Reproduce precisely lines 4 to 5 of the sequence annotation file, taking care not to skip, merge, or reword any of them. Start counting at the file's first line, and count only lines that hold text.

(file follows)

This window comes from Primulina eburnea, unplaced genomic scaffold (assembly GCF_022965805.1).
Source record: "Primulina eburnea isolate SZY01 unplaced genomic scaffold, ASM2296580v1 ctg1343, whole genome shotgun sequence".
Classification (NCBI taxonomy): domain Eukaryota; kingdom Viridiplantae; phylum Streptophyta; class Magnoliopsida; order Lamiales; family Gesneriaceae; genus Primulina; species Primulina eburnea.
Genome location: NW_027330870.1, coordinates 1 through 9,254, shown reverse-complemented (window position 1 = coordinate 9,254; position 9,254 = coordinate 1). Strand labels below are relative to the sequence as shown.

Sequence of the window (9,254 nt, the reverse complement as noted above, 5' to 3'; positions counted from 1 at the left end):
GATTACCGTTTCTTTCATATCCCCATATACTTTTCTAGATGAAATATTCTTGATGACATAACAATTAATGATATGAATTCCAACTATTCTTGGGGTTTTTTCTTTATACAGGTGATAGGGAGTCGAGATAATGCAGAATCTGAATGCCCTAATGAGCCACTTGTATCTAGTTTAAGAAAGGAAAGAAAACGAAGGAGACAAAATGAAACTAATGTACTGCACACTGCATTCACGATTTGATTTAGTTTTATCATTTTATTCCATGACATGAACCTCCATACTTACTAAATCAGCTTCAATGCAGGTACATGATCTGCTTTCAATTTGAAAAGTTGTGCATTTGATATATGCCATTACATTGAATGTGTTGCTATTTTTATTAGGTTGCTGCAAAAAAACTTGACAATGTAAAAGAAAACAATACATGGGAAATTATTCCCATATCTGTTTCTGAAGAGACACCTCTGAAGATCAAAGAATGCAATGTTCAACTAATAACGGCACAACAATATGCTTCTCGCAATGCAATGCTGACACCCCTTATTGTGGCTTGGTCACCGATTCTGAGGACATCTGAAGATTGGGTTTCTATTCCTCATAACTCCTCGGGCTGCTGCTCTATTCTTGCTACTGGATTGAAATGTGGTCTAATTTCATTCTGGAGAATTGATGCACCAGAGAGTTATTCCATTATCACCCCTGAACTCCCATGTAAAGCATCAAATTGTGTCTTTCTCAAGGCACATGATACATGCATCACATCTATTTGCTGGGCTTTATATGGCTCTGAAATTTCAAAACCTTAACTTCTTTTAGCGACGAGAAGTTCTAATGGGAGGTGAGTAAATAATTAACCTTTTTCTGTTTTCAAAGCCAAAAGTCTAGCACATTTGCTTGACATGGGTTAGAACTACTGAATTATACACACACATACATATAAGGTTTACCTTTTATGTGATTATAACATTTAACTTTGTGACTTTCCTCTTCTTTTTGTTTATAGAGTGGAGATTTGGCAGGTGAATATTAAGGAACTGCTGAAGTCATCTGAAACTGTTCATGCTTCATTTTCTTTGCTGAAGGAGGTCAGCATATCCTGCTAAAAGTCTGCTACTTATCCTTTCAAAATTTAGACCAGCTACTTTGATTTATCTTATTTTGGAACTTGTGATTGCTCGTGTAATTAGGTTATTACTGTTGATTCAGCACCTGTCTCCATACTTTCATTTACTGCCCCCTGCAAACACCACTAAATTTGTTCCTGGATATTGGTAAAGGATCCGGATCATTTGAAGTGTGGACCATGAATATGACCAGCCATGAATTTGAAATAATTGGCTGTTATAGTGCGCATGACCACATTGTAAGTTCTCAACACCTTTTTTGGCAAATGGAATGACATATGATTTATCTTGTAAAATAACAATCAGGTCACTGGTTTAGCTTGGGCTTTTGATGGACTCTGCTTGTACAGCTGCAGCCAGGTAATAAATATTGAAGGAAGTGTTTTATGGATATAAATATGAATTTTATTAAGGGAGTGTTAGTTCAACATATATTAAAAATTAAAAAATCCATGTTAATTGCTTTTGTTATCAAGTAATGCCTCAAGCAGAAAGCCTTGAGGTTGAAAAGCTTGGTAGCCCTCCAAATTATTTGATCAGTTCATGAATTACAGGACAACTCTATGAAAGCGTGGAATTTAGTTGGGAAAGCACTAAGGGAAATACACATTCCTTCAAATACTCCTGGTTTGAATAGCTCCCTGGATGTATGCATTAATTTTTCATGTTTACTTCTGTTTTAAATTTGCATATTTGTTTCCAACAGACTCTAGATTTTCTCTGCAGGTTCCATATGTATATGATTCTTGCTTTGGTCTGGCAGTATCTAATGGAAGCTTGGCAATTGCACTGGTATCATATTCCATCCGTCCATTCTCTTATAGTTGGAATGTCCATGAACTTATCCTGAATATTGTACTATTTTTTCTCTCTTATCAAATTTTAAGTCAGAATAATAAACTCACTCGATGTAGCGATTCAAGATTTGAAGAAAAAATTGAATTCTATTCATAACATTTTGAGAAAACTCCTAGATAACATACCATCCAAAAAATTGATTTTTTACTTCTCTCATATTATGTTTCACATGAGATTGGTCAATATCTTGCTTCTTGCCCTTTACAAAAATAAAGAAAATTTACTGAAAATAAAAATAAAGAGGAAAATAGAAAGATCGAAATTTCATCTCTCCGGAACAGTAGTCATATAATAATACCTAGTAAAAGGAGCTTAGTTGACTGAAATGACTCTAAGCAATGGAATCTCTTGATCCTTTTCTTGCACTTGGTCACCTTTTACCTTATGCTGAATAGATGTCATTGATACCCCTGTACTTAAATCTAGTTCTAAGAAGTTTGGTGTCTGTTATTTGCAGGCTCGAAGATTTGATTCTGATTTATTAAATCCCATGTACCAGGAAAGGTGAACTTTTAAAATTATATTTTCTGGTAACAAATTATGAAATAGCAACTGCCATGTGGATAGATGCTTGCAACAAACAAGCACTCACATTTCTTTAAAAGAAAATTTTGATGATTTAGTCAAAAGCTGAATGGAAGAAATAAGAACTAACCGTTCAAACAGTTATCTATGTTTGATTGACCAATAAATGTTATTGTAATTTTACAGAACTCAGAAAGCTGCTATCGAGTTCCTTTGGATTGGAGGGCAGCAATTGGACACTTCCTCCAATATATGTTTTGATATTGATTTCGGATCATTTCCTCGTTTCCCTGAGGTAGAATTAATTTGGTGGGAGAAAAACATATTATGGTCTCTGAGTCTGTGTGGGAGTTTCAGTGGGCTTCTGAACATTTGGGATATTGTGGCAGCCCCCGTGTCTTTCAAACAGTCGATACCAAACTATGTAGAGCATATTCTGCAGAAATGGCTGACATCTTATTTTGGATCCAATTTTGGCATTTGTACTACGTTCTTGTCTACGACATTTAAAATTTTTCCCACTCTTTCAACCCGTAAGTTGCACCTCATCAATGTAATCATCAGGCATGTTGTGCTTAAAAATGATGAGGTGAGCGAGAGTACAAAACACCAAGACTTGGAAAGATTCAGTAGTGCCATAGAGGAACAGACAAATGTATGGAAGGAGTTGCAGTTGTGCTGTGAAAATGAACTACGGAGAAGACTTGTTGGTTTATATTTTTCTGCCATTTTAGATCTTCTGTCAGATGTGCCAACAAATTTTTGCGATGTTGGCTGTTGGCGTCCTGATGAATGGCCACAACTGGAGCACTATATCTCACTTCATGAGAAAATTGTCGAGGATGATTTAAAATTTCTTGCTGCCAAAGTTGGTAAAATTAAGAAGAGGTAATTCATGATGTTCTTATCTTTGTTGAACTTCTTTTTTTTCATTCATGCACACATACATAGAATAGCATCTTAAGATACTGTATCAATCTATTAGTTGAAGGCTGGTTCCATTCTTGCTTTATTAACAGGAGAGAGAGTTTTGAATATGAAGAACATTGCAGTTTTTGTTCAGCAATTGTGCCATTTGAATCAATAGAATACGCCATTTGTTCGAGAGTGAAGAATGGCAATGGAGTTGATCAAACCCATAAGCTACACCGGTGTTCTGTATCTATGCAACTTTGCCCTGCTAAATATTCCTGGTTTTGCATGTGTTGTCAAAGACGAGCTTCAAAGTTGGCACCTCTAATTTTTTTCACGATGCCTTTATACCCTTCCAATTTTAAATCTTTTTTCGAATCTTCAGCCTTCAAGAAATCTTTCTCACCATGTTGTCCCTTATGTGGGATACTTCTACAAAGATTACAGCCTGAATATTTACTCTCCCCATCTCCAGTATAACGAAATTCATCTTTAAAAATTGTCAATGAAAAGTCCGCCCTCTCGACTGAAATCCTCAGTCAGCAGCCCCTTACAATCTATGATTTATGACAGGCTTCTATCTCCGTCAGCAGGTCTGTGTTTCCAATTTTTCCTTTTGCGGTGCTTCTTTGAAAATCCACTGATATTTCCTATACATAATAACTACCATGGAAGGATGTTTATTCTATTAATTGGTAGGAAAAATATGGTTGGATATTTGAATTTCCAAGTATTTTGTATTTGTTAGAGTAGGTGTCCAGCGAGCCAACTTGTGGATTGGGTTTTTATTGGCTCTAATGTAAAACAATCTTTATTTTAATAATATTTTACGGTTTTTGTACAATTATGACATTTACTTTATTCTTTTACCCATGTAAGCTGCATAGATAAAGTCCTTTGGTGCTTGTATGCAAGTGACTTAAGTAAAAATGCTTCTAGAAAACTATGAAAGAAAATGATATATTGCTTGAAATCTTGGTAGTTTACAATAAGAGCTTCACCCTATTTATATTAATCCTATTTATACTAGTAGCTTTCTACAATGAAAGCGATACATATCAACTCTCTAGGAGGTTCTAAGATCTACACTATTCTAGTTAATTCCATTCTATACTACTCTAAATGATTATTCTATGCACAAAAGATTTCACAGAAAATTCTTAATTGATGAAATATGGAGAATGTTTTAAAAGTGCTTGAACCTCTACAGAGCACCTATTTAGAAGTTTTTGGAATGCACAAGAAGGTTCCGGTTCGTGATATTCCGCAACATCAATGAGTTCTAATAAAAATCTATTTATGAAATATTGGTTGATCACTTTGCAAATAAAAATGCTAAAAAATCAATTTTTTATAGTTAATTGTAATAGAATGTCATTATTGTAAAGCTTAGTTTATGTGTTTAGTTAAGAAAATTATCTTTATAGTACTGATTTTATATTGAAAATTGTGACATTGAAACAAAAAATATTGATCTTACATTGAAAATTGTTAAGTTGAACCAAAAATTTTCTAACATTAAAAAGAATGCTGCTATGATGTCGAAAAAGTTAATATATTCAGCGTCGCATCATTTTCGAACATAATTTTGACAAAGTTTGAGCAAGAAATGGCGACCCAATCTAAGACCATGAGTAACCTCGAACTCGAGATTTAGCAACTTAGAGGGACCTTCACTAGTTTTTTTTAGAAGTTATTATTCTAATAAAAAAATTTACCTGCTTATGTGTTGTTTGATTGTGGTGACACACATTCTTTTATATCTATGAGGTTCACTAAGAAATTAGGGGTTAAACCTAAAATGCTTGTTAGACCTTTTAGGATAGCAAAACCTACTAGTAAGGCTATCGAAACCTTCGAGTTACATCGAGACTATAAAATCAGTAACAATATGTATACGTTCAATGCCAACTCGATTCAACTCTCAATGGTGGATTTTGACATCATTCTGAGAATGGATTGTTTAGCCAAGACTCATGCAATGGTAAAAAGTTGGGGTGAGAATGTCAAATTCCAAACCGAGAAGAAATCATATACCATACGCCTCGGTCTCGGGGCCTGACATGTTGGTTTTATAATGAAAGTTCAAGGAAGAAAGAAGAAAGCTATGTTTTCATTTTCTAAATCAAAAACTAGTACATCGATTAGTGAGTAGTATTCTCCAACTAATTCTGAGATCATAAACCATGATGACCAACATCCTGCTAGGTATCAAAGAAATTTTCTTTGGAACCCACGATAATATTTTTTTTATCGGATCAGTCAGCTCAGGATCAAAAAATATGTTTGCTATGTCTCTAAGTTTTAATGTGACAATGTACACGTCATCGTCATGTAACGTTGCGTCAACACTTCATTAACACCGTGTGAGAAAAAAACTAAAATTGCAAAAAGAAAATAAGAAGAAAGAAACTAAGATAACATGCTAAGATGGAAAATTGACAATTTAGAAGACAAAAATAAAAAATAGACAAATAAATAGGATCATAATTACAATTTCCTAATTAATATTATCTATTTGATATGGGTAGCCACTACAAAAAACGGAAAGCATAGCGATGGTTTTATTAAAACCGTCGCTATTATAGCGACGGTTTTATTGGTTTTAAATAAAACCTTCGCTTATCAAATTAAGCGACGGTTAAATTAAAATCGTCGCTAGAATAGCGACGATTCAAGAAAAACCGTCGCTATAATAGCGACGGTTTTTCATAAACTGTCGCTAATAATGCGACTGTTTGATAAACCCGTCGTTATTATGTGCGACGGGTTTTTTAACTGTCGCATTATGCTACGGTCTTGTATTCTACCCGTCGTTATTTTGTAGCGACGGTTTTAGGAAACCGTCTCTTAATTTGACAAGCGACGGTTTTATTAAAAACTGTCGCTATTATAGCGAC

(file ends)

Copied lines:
Genome location: NW_027330870.1, coordinates 1 through 9,254, shown reverse-complemented (window position 1 = coordinate 9,254; position 9,254 = coordinate 1). Strand labels below are relative to the sequence as shown.

Sequence of the window (9,254 nt, the reverse complement as noted above, 5' to 3'; positions counted from 1 at the left end):